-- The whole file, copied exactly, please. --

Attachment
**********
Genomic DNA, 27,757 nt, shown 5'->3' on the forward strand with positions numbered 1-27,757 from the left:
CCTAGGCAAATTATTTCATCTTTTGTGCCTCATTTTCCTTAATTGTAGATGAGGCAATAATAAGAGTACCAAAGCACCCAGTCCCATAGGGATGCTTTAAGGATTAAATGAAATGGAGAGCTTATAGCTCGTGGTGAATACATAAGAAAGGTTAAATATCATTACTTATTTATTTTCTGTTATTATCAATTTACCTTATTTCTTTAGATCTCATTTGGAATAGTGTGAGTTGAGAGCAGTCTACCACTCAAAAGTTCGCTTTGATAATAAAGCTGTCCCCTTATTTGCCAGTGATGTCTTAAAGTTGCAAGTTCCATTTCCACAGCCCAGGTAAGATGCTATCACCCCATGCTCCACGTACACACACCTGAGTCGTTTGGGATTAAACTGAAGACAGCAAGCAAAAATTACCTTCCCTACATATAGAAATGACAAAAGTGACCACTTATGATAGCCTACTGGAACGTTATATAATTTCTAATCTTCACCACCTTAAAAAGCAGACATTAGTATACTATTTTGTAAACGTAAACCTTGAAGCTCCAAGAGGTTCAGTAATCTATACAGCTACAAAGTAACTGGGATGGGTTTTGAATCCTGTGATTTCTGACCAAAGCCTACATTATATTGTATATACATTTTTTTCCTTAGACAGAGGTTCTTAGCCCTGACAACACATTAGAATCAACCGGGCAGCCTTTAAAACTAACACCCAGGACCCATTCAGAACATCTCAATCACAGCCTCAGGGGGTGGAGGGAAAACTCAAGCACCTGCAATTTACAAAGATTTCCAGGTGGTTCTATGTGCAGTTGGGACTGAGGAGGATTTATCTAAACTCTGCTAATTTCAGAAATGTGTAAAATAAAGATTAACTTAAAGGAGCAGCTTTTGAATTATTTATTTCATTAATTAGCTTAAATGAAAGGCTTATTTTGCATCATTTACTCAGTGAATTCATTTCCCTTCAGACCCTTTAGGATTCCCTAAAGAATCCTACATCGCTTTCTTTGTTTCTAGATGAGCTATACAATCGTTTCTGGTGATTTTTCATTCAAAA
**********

Genomic DNA, 27,757 nt, shown 5'->3' on the forward strand with positions numbered 1-27,757 from the left:
CCTAGGCAAATTATTTCATCTTTTGTGCCTCATTTTCCTTAATTGTAGATGAGGCAATAATAAGAGTACCAAAGCACCCAGTCCCATAGGGATGCTTTAAGGATTAAATGAAATGGAGAGCTTATAGCTCGTGGTGAATACATAAGAAAGGTTAAATATCATTACTTATTTATTTTCTGTTATTATCAATTTACCTTATTTCTTTAGATCTCATTTGGAATAGTGTGAGTTGAGAGCAGTCTACCACTCAAAAGTTCGCTTTGATAATAAAGCTGTCCCCTTATTTGCCAGTGATGTCTTAAAGTTGCAAGTTCCATTTCCACAGCCCAGGTAAGATGCTATCACCCCATGCTCCACGTACACACACCTGAGTCGTTTGGGATTAAACTGAAGACAGCAAGCAAAAATTACCTTCCCTACATATAGAAATGACAAAAGTGACCACTTATGATAGCCTACTGGAACGTTATATAATTTCTAATCTTCACCACCTTAAAAAGCAGACATTAGTATACTATTTTGTAAACGTAAACCTTGAAGCTCCAAGAGGTTCAGTAATCTATACAGCTACAAAGTAACTGGGATGGGTTTTGAATCCTGTGATTTCTGACCAAAGCCTACATTATATTGTATATACATTTTTTTCCTTAGACAGAGGTTCTTAGCCCTGACAACACATTAGAATCAACCGGGCAGCCTTTAAAACTAACACCCAGGACCCATTCAGAACATCTCAATCACAGCCTCAGGGGGTGGAGGGAAAACTCAAGCACCTGCAATTTACAAAGATTTCCAGGTGGTTCTATGTGCAGTTGGGACTGAGGAGGATTTATCTAAACTCTGCTAATTTCAGAAATGTGTAAAATAAAGATTAACTTAAAGGAGCAGCTTTTGAATTATTTATTTCATTAATTAGCTTAAATGAAAGGCTTATTTTGCATCATTTACTCAGTGAATTCATTTCCCTTCAGACCCTTTAGGATTCCCTAAAGAATCCTACATCGCTTTCTTTGTTTCTAGATGAGCTATACAATCGTTTCTGGTGATTTTTCATTCAAAA